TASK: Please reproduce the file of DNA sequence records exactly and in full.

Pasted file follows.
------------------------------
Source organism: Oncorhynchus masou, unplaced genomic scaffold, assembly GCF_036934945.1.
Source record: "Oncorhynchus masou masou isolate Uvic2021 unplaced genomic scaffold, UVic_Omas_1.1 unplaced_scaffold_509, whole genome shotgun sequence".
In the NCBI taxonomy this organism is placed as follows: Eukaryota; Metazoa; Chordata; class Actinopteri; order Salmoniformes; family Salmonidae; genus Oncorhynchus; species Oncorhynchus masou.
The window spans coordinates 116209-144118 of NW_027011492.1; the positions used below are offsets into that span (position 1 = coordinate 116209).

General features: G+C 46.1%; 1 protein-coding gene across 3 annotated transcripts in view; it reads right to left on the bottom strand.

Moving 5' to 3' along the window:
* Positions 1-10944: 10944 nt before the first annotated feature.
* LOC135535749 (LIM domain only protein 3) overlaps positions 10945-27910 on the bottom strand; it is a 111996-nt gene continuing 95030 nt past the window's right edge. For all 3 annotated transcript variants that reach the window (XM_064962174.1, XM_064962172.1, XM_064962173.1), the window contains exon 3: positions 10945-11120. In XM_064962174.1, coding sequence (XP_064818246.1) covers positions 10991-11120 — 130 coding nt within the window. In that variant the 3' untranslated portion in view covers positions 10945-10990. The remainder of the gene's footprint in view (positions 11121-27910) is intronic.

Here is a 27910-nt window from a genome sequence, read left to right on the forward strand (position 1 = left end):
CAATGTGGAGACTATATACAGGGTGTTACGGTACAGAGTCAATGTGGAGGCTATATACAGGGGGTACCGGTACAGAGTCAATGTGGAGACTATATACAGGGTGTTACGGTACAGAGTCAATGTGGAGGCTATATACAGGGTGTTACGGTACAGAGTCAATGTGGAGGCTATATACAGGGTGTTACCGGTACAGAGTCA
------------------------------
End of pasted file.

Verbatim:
Source organism: Oncorhynchus masou, unplaced genomic scaffold, assembly GCF_036934945.1.
Source record: "Oncorhynchus masou masou isolate Uvic2021 unplaced genomic scaffold, UVic_Omas_1.1 unplaced_scaffold_509, whole genome shotgun sequence".
In the NCBI taxonomy this organism is placed as follows: Eukaryota; Metazoa; Chordata; class Actinopteri; order Salmoniformes; family Salmonidae; genus Oncorhynchus; species Oncorhynchus masou.
The window spans coordinates 116209-144118 of NW_027011492.1; the positions used below are offsets into that span (position 1 = coordinate 116209).

General features: G+C 46.1%; 1 protein-coding gene across 3 annotated transcripts in view; it reads right to left on the bottom strand.

Moving 5' to 3' along the window:
* Positions 1-10944: 10944 nt before the first annotated feature.
* LOC135535749 (LIM domain only protein 3) overlaps positions 10945-27910 on the bottom strand; it is a 111996-nt gene continuing 95030 nt past the window's right edge. For all 3 annotated transcript variants that reach the window (XM_064962174.1, XM_064962172.1, XM_064962173.1), the window contains exon 3: positions 10945-11120. In XM_064962174.1, coding sequence (XP_064818246.1) covers positions 10991-11120 — 130 coding nt within the window. In that variant the 3' untranslated portion in view covers positions 10945-10990. The remainder of the gene's footprint in view (positions 11121-27910) is intronic.

Here is a 27910-nt window from a genome sequence, read left to right on the forward strand (position 1 = left end):
CAATGTGGAGACTATATACAGGGTGTTACGGTACAGAGTCAATGTGGAGGCTATATACAGGGGGTACCGGTACAGAGTCAATGTGGAGACTATATACAGGGTGTTACGGTACAGAGTCAATGTGGAGGCTATATACAGGGTGTTACGGTACAGAGTCAATGTGGAGGCTATATACAGGGTGTTACCGGTACAGAGTCA